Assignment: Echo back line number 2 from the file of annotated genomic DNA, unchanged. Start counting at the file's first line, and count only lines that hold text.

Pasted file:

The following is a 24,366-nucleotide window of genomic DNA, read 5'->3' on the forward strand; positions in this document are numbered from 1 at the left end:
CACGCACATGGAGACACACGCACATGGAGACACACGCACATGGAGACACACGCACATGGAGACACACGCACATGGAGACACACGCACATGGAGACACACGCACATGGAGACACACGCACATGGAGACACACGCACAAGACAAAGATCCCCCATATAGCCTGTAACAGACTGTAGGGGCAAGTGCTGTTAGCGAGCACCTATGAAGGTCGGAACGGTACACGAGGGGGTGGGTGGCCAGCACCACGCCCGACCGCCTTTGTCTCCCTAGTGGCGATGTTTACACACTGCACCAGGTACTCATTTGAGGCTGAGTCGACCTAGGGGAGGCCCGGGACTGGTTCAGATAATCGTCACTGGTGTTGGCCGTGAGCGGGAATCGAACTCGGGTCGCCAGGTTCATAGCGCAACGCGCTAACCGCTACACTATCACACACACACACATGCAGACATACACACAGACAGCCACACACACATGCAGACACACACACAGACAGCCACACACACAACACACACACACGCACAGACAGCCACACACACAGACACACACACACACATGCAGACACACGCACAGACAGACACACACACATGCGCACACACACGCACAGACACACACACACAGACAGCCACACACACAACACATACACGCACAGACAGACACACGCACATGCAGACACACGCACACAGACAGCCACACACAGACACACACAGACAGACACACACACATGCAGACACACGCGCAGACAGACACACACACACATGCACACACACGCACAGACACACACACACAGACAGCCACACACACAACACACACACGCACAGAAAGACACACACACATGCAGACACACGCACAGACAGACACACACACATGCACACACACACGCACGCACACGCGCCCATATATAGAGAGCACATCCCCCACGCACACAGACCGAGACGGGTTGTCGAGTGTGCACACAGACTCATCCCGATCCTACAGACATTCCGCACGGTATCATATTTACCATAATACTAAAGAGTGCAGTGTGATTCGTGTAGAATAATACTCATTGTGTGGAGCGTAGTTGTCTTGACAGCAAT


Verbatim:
CACGCACATGGAGACACACGCACATGGAGACACACGCACATGGAGACACACGCACATGGAGACACACGCACATGGAGACACACGCACATGGAGACACACGCACATGGAGACACACGCACATGGAGACACACGCACAAGACAAAGATCCCCCATATAGCCTGTAACAGACTGTAGGGGCAAGTGCTGTTAGCGAGCACCTATGAAGGTCGGAACGGTACACGAGGGGGTGGGTGGCCAGCACCACGCCCGACCGCCTTTGTCTCCCTAGTGGCGATGTTTACACACTGCACCAGGTACTCATTTGAGGCTGAGTCGACCTAGGGGAGGCCCGGGACTGGTTCAGATAATCGTCACTGGTGTTGGCCGTGAGCGGGAATCGAACTCGGGTCGCCAGGTTCATAGCGCAACGCGCTAACCGCTACACTATCACACACACACACATGCAGACATACACACAGACAGCCACACACACATGCAGACACACACACAGACAGCCACACACACAACACACACACACGCACAGACAGCCACACACACAGACACACACACACACATGCAGACACACGCACAGACAGACACACACACATGCGCACACACACGCACAGACACACACACACAGACAGCCACACACACAACACATACACGCACAGACAGACACACGCACATGCAGACACACGCACACAGACAGCCACACACAGACACACACAGACAGACACACACACATGCAGACACACGCGCAGACAGACACACACACACATGCACACACACGCACAGACACACACACACAGACAGCCACACACACAACACACACACGCACAGAAAGACACACACACATGCAGACACACGCACAGACAGACACACACACATGCACACACACACGCACGCACACGCGCCCATATATAGAGAGCACATCCCCCACGCACACAGACCGAGACGGGTTGTCGAGTGTGCACACAGACTCATCCCGATCCTACAGACATTCCGCACGGTATCATATTTACCATAATACTAAAGAGTGCAGTGTGATTCGTGTAGAATAATACTCATTGTGTGGAGCGTAGTTGTCTTGACAGCAAT